A JU-52, their major tri-motor transport plane, landed also, with white strips of parachute silk flying from the plane's flaps, indicating they wanted to surrender. Military police took charge of the number of men who surrendered. The airfield had been an important Luftwaffe base, with planes dispersed to the perimeters. Dozens of those planes had been destroyed and burned at their hardstands, whether by Germans or Allies I didn't learn.

We were next transported by C-47 planes to Camp Lucky Strike near Le Havre, France. This camp was an embarkation point, a huge establishment. I was surprised and pleased to see Preston Davis and Burnia Martin there. They had been imprisoned near the Baltic Sea. I also met Major Dolan, who was the intelligence officer for the 384th.

I was given an 'Eisenhower' battle jacket in order to get back into uniform, and also got $80 in real money, my first since England.

I was there for about ten days undergoing questioning and medical examinations. Finally I got boarding orders on the USS General William H. Gordon, a 20,000-ton military ship.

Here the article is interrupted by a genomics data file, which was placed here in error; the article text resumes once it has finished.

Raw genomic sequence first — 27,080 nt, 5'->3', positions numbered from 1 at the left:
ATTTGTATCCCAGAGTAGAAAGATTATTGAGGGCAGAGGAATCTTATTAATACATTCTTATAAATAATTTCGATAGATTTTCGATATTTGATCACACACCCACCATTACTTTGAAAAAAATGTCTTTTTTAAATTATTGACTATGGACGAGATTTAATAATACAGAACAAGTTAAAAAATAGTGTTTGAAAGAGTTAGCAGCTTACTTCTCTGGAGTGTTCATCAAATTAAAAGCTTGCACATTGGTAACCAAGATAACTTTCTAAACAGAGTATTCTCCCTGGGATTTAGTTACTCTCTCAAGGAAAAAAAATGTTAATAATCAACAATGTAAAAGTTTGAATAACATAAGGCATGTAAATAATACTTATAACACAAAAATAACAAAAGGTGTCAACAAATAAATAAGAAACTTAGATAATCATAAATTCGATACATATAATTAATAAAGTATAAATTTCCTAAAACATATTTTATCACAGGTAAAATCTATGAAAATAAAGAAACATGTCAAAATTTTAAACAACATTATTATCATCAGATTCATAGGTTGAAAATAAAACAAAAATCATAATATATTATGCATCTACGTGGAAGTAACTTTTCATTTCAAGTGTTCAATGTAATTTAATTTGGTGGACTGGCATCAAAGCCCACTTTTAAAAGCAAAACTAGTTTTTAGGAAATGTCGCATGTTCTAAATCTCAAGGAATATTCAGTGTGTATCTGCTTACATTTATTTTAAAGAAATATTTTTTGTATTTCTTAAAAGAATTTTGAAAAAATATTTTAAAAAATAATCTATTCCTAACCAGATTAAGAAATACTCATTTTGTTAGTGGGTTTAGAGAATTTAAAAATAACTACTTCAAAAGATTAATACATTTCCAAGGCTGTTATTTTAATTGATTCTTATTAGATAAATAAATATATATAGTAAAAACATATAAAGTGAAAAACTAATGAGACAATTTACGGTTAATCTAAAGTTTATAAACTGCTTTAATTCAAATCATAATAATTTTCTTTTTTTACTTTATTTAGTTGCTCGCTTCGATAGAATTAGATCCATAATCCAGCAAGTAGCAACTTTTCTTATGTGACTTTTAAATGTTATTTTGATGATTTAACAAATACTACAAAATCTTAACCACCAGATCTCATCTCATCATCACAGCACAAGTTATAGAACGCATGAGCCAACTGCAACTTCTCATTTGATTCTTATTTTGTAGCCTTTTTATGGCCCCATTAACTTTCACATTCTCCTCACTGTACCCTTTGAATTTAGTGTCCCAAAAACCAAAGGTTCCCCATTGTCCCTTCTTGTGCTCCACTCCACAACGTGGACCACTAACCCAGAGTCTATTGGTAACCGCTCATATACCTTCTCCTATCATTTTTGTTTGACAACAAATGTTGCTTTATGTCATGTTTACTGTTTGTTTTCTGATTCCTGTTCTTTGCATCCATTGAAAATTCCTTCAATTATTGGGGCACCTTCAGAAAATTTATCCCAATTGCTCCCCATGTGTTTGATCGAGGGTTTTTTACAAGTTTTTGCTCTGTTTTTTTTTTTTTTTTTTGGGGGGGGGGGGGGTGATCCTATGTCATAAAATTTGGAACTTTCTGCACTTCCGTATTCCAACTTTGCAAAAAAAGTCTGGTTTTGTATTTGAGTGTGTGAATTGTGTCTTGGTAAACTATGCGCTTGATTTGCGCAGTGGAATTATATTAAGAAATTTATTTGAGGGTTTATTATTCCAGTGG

The dock was the only structure left standing in this formerly important center for shipping traffic; everything else had been flattened. On board ship we had double decker cots, with eight men to a cabin. I soon discovered the ship's store where I could get Lucky Strike cigarettes at fifty cents a carton and Souchard chocolate bars in 12-packs. Having been deprived of good food and sweets for nearly two years, I 'bashed' on two cartons of candy bars. By the time the Gordon left the English Channel I was deathly seasick. For the next three or four days I lay on my bunk watching the walls seem to sway. I haven't felt the same about chocolate ever since.